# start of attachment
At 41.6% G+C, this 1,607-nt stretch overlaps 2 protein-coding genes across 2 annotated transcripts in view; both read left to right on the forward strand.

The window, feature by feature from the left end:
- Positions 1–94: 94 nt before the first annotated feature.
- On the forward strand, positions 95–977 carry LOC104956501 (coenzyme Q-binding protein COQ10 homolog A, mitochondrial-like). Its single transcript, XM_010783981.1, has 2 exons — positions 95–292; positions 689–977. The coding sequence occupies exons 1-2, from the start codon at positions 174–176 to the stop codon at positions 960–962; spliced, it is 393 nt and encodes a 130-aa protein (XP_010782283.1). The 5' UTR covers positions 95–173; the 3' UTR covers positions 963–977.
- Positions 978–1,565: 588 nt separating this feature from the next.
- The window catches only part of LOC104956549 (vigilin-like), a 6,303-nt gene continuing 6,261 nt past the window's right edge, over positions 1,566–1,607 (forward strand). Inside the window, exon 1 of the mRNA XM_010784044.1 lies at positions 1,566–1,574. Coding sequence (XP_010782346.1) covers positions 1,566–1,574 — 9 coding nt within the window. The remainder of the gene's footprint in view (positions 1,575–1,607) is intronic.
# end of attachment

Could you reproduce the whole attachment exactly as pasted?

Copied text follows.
At 41.6% G+C, this 1,607-nt stretch overlaps 2 protein-coding genes across 2 annotated transcripts in view; both read left to right on the forward strand.

The window, feature by feature from the left end:
- Positions 1–94: 94 nt before the first annotated feature.
- On the forward strand, positions 95–977 carry LOC104956501 (coenzyme Q-binding protein COQ10 homolog A, mitochondrial-like). Its single transcript, XM_010783981.1, has 2 exons — positions 95–292; positions 689–977. The coding sequence occupies exons 1-2, from the start codon at positions 174–176 to the stop codon at positions 960–962; spliced, it is 393 nt and encodes a 130-aa protein (XP_010782283.1). The 5' UTR covers positions 95–173; the 3' UTR covers positions 963–977.
- Positions 978–1,565: 588 nt separating this feature from the next.
- The window catches only part of LOC104956549 (vigilin-like), a 6,303-nt gene continuing 6,261 nt past the window's right edge, over positions 1,566–1,607 (forward strand). Inside the window, exon 1 of the mRNA XM_010784044.1 lies at positions 1,566–1,574. Coding sequence (XP_010782346.1) covers positions 1,566–1,574 — 9 coding nt within the window. The remainder of the gene's footprint in view (positions 1,575–1,607) is intronic.